NcFTPd Event Daemon

Starting with version 2.4.0 of NcFTPd, you can use an external process to react to user activity in near real-time. This can be useful if you need to take action immediately when a remote user does something that's important to your site.  Such "events" include logging in, logging out, uploading files, downloading files, removal of files and directories, directory creations, mode changes.

An example would be the case when the administrator wants to be notified by e-mail when an important customer uploads a file that needs to be processed immediately.  In this case, your event processing daemon would be responsible for running a mail agent when a file that matched your criteria was been uploaded.

If you do have a need for event processing, then you need to write a program using the Event Daemon Software Development Kit.  The SDK includes ready-to-use source code for quick deployment using the C or Perl programming languages, so all that needs to be implemented is the code that processes the events.  The ncftpd_eventd option in the file is used to configure NcFTPd to send event messages to your process.

Note:  As an alternative, you could take advantage of the configuration options upload-event-processor, et al.  These options tell the server to run a program each time that event occurs.  The disadvantage to doing that is that this program would be run each time an upload occurs and this could degrade system performance.  There are also security implications, since this program or script is run with superuser privileges.


Choices of Event Message Delivery

As of NcFTPd 2.7.1, there are two options on how your event daemon can communicate with NcFTPd: UDP/IP packets and System V IPC.  UDP exchanges messages with NcFTPd and your event daemon with IP packets, while the System V IPC option uses a global system message queue to exchange messages.

Using UDP, your event daemon can be located on a different server machine than the machine that NcFTPd is running on.  Doing so can be undesirable because UDP does not guarantee delivery possibly resulting in dropped event messages, can duplicate messages, or deliver messages out-of-order.  It also introduces the possibility that a packet sniffer could examine event messages, or have some other rogue client spoof event messages.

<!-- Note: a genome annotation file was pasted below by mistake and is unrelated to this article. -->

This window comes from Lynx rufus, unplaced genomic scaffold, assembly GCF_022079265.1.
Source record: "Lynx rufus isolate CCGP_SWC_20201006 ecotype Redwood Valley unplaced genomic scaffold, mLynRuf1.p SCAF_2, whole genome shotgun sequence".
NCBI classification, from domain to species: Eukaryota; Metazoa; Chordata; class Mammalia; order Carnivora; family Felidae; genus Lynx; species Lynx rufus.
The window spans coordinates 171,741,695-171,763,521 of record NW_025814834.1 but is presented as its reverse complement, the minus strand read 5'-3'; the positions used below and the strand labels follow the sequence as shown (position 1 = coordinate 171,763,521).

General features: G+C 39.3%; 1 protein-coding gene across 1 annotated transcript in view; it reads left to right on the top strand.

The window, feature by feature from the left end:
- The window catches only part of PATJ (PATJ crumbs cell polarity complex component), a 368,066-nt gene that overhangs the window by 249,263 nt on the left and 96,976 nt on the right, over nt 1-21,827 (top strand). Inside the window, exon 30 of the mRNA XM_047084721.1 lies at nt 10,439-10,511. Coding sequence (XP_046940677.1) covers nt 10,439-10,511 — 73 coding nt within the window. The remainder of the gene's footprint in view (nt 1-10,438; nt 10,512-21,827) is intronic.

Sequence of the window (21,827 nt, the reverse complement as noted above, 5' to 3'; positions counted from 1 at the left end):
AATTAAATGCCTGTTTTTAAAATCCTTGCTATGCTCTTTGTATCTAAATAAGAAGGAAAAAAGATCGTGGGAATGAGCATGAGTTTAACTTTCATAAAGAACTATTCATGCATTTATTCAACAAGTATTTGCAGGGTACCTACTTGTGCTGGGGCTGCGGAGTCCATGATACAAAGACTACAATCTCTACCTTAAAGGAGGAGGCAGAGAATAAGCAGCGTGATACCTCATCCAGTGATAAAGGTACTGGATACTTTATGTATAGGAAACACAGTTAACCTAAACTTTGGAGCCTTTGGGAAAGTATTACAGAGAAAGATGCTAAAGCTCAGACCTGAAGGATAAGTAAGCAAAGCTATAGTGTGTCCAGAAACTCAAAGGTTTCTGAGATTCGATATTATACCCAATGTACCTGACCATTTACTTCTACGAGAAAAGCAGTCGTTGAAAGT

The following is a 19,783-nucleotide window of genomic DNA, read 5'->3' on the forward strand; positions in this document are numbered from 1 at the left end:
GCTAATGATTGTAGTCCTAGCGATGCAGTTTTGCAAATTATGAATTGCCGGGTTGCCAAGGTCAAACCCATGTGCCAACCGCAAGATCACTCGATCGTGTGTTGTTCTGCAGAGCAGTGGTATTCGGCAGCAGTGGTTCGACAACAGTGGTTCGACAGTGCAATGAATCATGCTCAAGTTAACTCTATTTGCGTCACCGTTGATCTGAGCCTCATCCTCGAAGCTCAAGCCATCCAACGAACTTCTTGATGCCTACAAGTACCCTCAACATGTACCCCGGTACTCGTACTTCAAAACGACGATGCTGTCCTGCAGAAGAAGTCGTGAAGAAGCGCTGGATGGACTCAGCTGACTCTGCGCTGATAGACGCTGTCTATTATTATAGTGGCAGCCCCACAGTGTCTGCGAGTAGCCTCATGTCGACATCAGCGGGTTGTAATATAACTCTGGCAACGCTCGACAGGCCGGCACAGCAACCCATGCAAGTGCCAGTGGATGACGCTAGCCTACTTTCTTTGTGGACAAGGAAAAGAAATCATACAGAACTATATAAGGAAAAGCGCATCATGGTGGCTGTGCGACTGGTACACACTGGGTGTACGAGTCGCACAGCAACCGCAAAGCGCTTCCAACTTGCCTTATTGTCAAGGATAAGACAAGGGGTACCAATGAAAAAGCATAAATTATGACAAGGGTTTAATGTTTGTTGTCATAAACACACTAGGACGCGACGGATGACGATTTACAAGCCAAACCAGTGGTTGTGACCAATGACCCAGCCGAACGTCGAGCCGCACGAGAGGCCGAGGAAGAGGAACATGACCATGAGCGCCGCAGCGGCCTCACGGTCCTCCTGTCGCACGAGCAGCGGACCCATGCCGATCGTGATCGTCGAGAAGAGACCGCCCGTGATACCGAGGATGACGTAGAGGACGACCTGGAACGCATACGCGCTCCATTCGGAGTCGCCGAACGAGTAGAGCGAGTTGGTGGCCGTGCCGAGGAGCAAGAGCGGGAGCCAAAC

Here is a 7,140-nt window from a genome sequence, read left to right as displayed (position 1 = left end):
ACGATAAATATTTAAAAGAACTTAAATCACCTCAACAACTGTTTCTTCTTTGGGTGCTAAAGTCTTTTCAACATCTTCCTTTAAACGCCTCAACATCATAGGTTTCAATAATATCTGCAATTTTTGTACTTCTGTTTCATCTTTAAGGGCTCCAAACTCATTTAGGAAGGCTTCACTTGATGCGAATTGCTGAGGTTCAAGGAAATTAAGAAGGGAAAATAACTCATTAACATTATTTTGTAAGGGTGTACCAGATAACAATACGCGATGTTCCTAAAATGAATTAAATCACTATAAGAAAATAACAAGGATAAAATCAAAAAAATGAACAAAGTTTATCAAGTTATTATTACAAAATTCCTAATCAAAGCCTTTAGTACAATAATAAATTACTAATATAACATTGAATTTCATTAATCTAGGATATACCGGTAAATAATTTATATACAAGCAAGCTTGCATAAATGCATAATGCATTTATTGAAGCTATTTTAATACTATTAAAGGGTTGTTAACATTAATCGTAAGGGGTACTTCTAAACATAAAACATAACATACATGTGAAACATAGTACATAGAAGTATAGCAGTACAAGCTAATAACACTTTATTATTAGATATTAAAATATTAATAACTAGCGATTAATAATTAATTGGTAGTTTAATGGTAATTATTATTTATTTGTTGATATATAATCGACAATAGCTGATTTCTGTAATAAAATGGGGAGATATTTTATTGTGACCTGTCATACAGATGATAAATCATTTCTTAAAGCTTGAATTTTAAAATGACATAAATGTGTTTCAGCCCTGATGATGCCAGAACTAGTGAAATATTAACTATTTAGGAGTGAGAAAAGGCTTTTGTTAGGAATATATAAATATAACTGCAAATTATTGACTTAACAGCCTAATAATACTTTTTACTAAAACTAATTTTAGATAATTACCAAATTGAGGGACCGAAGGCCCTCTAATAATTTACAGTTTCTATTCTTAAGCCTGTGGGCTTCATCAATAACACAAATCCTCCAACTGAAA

The message queue option provides the advantage of being able to have very large message backlogs, and since the message queue is global to the system, the message queue can be added to without necessarily having a receiver up and ready to receive the messages, i.e., your event daemon could exit, restart five minutes later, and be able to process messages dropped into the queue in the five minutes it wasn't running.  The message queue also provides reasonable security, since messages cannot be sniffed, nor can unauthorized programs add messages to the queue.

The disadvantages to the message queue option are that it requires that the event daemon run on the same machine as NcFTPd, and that some operating systems may not support System V IPC (shared memory, semaphores, and message queues).  Most modern UNIX variants now support by default, or can be configured to support System V IPC, so we feel this is the best option to choose if possible.


Server Setup

After building your program, you set the ncftpd_eventd option in the file to point to your program.  For example, if you chose the UDP option, and your program listens on UDP port 9721 on IP address, you would set:


If you chose the message queue option, you use the special keyword "mqueue:" along with the message queue key ID.  The key is simply an arbitrary 32-bit identifier that distinguishes your message queue from other message queues on the system (i.e., very similar to a port number).  We suggest using the hex number 78C0FFEE, as your key, so your option might look like:


Consult the documentation for the ncftpd_eventd option, whose syntax allows you to set other properties of the message queue such as permission bits.  Once you have set the option, NcFTPd will start sending messages the next time you restart NcFTPd, so don't restart it until your event daemon is completed.


Message Handling

It is important to note that your event daemon should not spend too much time on each event.  This is especially important with UDP, since if the socket receive buffer fills up while your event daemon is doing something, subsequent messages will be lost.  Therefore, it may be advisable to make your event daemon multi-threaded, or at least spawn a new process for each event that needs significant processing time.